Dedicated workers mourn the closure of music and video store Sanity, with one former manager revealing he loved the store so much he completed a shift after surviving a heart attack – before being hospitalized afterwards.
The last two Sanity stores closed on March 27, prompting hundreds of employees and thousands of customers to share their memories from the store floor.
These employees can now freely think about their time since the non-disclosure agreement (NDA) that CEO Ray Itawi imposed on January 4 against the employees expired by closing all 50 stores.
Nick White, a “mental health nerd” and former manager of two of the top-performing department stores in the country, delivered a moving eulogy online after his “life-changing 10 years” with the company.
Nick White (pictured), a “nerd” and former manager, delivered an endearing eulogy online after “changing 10 years of life” with the company
The former employees are now left with nothing but memories and name tags as the brick-and-mortar store has moved online
After nearly a decade with the company, Mr. White said he’s grateful for the relationships and opportunities his time in the store has provided him with.
I moved interstate, visited and helped out at a few different stores, and even survived a heart attack and went to work the next day before being admitted to the hospital.
And it was all worth it.
“I am also proud to say that I did my best every day to deliver on the Sanity Customer Promise that is hung in every store.”
Sanity’s customer promise declared that employees would always satisfy the customer—whether by figuring out which movie a scene came from or finding the song a particular line came from.
Other employees left Sanity with mixed opinions about the retailer.
One former staff member, who asked to use the pseudonym Bruce because of their NDA, told Daily Mail Australia that although the staff were fantastic, it wasn’t always sunshine and rainbows.
“We learned about the closures the same day as everyone else did,” Bruce said.
Channel 9 called my boss before Ray (Itawi) sent the NDA email. “
All employees were subject to non-disclosure agreements as part of their employment contract, which Mr. Itawi reiterated via email on January 4 after the closure was announced.
She said, “It was fortunate for them that they trusted their instincts and told reporters that they could not discuss it or it would be a bad day.”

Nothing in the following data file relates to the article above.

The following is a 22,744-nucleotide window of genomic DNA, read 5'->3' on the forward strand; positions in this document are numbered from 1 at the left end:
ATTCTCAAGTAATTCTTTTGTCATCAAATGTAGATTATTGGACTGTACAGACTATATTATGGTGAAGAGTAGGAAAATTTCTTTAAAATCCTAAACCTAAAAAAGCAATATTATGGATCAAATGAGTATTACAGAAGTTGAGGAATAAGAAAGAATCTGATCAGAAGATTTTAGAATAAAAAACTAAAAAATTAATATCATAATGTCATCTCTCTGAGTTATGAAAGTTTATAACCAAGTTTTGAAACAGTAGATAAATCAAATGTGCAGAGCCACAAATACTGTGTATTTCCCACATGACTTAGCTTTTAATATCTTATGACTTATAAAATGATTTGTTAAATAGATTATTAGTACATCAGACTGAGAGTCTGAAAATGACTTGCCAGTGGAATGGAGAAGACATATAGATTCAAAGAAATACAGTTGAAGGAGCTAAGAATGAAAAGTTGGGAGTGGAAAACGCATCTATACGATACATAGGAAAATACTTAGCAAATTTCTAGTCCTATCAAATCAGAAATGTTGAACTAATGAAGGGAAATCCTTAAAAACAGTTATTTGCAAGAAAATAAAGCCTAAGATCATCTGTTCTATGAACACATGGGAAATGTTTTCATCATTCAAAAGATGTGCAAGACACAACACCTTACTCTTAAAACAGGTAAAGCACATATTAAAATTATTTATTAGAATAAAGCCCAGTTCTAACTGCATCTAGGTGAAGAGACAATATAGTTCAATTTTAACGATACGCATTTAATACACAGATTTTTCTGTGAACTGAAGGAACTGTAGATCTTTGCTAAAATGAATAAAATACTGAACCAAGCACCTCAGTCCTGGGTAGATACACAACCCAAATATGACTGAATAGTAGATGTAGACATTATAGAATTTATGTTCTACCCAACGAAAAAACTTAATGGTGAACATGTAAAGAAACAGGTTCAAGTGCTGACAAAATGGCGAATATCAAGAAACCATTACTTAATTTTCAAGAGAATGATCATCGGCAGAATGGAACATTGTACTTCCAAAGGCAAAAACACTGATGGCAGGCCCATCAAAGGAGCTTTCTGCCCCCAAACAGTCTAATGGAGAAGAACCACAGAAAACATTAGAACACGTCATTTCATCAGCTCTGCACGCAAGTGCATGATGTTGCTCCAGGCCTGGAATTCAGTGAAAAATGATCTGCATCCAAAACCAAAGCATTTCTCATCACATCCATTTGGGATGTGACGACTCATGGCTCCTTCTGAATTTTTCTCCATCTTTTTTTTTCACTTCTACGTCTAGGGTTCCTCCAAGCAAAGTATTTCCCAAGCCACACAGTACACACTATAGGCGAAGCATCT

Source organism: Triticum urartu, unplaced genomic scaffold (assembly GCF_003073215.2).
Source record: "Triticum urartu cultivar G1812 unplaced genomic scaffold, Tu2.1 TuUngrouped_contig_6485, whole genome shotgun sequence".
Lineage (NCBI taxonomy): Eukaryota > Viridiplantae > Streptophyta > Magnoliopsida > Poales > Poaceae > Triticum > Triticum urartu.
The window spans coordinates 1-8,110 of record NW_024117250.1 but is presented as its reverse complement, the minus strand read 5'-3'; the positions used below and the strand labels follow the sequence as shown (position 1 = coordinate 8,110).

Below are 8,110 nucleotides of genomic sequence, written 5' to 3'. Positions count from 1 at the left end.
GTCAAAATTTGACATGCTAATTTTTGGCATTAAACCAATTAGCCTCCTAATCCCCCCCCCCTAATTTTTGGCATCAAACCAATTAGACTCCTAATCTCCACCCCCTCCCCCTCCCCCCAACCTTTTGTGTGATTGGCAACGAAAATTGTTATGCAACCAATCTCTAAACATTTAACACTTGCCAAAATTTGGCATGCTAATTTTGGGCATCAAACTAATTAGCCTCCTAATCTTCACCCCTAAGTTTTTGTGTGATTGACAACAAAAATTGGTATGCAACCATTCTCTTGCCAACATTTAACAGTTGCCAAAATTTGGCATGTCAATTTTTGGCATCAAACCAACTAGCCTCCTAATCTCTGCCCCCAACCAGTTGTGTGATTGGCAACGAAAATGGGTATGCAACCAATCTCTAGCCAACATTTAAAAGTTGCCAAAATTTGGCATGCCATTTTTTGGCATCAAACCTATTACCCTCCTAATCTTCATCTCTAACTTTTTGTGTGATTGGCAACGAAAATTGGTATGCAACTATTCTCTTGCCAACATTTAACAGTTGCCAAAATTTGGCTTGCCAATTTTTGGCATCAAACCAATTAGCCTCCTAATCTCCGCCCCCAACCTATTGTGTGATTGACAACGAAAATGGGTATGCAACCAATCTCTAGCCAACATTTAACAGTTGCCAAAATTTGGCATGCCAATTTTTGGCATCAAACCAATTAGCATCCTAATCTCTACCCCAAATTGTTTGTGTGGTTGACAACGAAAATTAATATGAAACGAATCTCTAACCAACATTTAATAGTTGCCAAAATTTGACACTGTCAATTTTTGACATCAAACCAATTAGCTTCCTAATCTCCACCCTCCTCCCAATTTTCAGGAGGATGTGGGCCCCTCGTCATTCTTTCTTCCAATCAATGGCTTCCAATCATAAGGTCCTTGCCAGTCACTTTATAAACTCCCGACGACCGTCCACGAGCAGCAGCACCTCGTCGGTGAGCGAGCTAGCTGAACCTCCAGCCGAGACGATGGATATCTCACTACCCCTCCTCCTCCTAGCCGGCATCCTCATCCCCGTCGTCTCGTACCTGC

Some employees found it difficult to say goodbye to regular customers, who saw some employees as close friends with whom they could discuss popular culture.
Sanity’s customer promise says employees will always please the customer – knowing which movie a scene came from or finding the song a certain line comes from
Sanity has announced that it will close all of its physical stores on January 4 (pictured, Sanity employees in Mount Gambier, SA)
During the final weeks of trading, the stores went through phases of sales, starting at 50 percent off and going up to 75 percent off.
Bruce said the staggering number of customers rushing through the store to get a deal made time fly by, with people literally waiting two hours in line.
“Some clients used to come in and talk all day about their favorite show, which was great if we weren’t busy,” said Bruce.
They were pretending they wanted to pre-order something just as a disguise so they could talk about other shows, or make recommendations for things to watch or listen to.
You can tell that they have lost a large part of their life by not having the opportunity to go down to the store and browse through the things on the shelf.
The CD and DVD retailer closed the doors to its last two physical stores in Queensland’s Browns Plains, in south Brisbane, and Bundaberg, in the north of the state, on Sunday.
Sanity has been a staple in most Australian shopping centers for over 40 years, boasting over 200 storefronts across the country in its heyday.
Sanity (above) closed its last two stores in South Brisbane and Bundaberg on Sunday after more than 40 years in business
Atawi said the shift in strategy was driven by consumers’ recent preference to forgo physical media in favor of digital downloads